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Review Article
Clinical Research on Pharmacopuncture in Korea: A Scoping Review
Me-riong Kim1orcid, Seong Min Lee1orcid, Yoon Jae Lee1orcid, In-Hyuk Ha2,*orcid
Perspectives on Integrative Medicine 2023;2(1):8-23.
DOI: https://doi.org/10.56986/pim.2023.02.003
Published online: February 21, 2023

1Jaseng Hospital of Korean Medicine, Seoul, Republic of Korea

2Jaseng Spine and Joint Research Institute, Jaseng Medical Foundation, Seoul, Republic of Korea

*Corresponding author: In-Hyuk Ha, Jaseng Spine and Joint Research Institute, Jaseng Medical Foundation, 2F Vision Tower, 540 Gangnam-daero, Gangnam-gu, Seoul, Republic of Korea, E-mail: hanihata@gmail.com
• Received: January 12, 2023   • Revised: January 30, 2023   • Accepted: February 9, 2023

©2023 Jaseng Medical Foundation

This is an open access article under the CC BY-NC license (http://creativecommons.org/licenses/by-nc/4.0/)

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  • This scoping review was performed as an update on the effects and safety of pharmacopuncture clinical research for the treatment of multiple indications in Korea. Nine electronic databases were searched to identify comparative clinical studies and clinical practice guidelines on Korean pharmacopuncture from inception to December 31, 2022. In vivo and in vitro studies, and case reports were excluded. There were 226 studies identified, including randomized controlled trials, retrospective comparison observational studies, and single-subject crossover designs, of which 17 focused on clinical safety profiles. Most studies pertained to rehabilitation medicine, especially for musculoskeletal (n = 129) and nervous system disorders (n = 35). The evidence supported treatment of neoplasms, obesity, and stroke sequelae. Adverse events of pharmacopuncture were mostly mild and temporary, and occurred more frequently with bee venom compared with herb-derived solutions. Thirty-five clinical practice guidelines including recommendations on pharmacopuncture were included. To the best of our knowledge, this is the first scoping review of clinical pharmacopuncture use in Korea, and our findings support its use in clinical practice and research. Considering the diverse clinical applications of pharmacopuncture, additional pragmatic trials are required to further strengthen the evidence base and develop standard research methodology in Korean medicine.
Pharmacopuncture is a Korean medicine treatment that uses natural products or herbal medicines which are injected at various acupuncture points. Many variations of pharmacopuncture are used across Korea and China. The first records of the use of bee venom (BV), and herbal medicine extraction can be traced back to medical literature from the Han Dynasty. Pharmacopuncture, generally referred to as “aqua-puncture” or “acupoint injection” in China, started in the early 1950s [1,2]. In Korea, the first full-scale study on pharmacopuncture was performed by Nam Sang-Chun who introduced it to the Society of Korean Medicine in the 1960s. Subsequently, he published “Meridian Injection Treatment” in the Korean Pharmaceutical Industry News in 1965, and “Meridian” Volume 1 in 1967 [3]. Pharmacopuncture is thought to have been in use in Korea in the early 20th century, based on a report in the Kwonup newspaper in 1914 [4].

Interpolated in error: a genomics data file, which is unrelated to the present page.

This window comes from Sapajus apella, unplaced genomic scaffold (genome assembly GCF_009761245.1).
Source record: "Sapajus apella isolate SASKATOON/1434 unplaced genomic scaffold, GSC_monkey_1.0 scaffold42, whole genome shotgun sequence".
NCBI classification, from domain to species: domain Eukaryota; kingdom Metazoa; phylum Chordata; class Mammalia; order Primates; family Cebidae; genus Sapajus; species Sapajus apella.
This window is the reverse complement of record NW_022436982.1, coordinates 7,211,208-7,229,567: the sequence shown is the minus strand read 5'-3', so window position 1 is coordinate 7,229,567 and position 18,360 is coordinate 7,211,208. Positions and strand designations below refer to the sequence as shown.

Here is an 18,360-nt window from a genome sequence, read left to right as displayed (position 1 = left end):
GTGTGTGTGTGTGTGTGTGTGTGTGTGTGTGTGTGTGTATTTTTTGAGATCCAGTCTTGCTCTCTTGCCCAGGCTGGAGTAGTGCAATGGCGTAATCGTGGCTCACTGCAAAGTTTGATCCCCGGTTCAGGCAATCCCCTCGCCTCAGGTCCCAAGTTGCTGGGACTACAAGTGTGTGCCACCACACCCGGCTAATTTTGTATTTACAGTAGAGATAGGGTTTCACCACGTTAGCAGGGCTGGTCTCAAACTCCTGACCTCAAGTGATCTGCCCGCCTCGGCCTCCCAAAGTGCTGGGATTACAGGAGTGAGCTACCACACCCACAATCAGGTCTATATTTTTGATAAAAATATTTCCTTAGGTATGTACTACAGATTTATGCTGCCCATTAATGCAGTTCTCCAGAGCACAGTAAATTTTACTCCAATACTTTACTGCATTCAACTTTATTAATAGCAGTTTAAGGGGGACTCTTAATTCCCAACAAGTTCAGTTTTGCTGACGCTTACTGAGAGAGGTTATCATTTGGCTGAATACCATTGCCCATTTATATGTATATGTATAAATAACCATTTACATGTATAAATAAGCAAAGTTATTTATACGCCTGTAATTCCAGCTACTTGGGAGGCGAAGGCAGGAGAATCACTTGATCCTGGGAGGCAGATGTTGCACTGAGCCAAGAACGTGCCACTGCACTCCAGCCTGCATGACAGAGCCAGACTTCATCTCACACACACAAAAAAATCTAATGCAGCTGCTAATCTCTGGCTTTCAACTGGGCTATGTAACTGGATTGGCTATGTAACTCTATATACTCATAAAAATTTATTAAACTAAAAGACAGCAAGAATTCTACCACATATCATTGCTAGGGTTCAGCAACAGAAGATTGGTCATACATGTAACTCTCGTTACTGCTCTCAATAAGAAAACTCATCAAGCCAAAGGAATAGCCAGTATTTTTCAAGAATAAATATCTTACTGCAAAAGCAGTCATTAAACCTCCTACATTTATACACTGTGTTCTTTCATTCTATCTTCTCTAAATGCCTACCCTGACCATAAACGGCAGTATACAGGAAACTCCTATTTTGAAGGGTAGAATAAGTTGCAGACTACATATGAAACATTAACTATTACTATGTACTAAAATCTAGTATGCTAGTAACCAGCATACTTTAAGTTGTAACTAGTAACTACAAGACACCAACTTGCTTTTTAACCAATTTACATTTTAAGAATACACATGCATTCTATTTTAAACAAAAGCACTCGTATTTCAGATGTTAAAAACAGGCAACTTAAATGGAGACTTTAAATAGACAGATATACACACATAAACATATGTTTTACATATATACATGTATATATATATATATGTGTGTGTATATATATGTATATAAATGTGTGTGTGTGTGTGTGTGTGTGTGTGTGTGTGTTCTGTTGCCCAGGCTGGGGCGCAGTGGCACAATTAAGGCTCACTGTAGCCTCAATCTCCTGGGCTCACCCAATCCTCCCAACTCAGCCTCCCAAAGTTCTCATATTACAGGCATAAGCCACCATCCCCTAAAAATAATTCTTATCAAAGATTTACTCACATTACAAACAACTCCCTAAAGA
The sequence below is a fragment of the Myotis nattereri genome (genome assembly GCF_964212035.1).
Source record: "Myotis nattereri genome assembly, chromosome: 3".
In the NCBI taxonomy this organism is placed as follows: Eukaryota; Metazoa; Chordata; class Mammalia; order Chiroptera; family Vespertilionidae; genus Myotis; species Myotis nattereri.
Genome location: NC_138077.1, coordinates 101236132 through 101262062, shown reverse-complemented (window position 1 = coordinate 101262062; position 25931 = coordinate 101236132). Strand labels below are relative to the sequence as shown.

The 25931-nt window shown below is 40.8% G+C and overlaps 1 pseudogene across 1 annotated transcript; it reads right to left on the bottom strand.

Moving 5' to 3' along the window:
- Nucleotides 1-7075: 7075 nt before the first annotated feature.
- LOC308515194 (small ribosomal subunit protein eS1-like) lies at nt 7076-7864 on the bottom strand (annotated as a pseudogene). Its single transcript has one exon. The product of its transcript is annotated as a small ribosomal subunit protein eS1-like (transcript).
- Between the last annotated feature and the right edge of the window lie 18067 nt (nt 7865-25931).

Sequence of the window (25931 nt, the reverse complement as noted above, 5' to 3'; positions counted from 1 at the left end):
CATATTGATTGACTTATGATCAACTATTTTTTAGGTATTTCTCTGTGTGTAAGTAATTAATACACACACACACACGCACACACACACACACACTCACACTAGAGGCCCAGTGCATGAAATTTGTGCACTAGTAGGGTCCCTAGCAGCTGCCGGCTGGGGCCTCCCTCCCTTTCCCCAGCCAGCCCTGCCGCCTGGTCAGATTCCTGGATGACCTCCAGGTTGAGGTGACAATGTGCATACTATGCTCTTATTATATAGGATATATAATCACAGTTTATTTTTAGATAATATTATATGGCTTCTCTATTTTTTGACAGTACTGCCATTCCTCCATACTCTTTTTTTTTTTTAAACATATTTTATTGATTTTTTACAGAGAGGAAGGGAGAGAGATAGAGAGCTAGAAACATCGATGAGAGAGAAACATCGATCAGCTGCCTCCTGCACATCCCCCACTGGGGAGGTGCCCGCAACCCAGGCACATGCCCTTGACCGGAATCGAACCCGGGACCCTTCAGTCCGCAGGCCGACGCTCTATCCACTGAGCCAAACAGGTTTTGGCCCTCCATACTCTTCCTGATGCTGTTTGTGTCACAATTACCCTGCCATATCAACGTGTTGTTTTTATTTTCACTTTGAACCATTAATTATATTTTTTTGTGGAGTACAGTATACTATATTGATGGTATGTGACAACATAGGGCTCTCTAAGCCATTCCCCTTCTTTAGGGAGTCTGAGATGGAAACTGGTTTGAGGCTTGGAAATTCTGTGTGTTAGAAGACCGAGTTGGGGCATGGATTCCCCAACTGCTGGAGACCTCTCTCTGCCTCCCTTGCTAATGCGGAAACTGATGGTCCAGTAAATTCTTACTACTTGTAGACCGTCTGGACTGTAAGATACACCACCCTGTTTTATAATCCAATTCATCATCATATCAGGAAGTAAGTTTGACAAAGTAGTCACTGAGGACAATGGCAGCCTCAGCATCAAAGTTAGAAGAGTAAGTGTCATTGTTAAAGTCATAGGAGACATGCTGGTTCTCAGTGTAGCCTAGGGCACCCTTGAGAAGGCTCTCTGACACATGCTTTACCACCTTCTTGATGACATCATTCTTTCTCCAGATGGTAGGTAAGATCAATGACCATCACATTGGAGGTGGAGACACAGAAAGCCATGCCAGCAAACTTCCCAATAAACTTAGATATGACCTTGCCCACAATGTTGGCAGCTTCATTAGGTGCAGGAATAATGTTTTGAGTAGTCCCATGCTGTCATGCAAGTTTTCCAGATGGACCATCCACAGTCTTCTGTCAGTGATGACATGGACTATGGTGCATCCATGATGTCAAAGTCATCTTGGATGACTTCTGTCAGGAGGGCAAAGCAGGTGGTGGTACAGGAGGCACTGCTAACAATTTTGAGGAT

Pharmacopuncture aims to maximize the treatment effects of acupuncture by delivering (injecting, inserting, or embedding) pharmacopuncture solution (extracted, purified, diluted, mixed, separated, proliferated, or fused) from natural/herbal medicines into meridians and acupoints. Using solution injection syringes or coated needles, pharmacopuncture solution is administered at various acupuncture points (including Ashi points, meridians (including cutaneous and muscle), lesion sites, or positive reaction points). This is based on meridian theory and disease, and acupuncture points may interchangeably correspond to tender points, trigger points (TPs), ligament and tendon insertions, bursae, intra-articular spaces, intra-cavities, blood vessels, and neoplasms [4,5]. These pharmacopuncture treatment techniques and solutions have been developed using a wide range of active materials and delivery devices. The techniques are being continually developed to further enhance the effectiveness and safety of pharmacopuncture as new drug delivery applications based on traditional Korean medicine theories. Pharmacopuncture treatment methods combine acupuncture based on meridian theories with natural/herbal medicine based on Qi and flavor theories [46].
Regarding the history of and regulations governing pharmacopuncture use in Korea, legal provisions were largely initiated alongside the establishment of the Korean Pharmacopuncture Institute in 1990. Thereafter, since 1995, pharmacopuncture has been included in the educational course curriculum of Korean medicine colleges. In June 1998, pharmacopuncture was recognized as a Korean medicine treatment intervention by the Korean Ministry of Health and Welfare (MoHW) through authentic interpretation. In January 2001, pharmacopuncture was fully covered by the Korean National Health Insurance (NHI); however, since January 2006, it became a non-payment item under the NHI. It remains a non-payment item under the NHI, and all costs for pharmacopuncture are paid out-of-pocket. However, automobile insurance covers pharmacopuncture under the governance of the Korean Ministry of Land, Infrastructure and Transport, with separate provisions for pharmacopuncture according to Article 5 (Range of approved medical treatment consultation charges), Section 2, Subdivision 2. Meanwhile, the MoHW has started the process of authorization of designated facilities as “external herbal dispensary pharmacopuncture preparation facilities” in 2019 [5,7].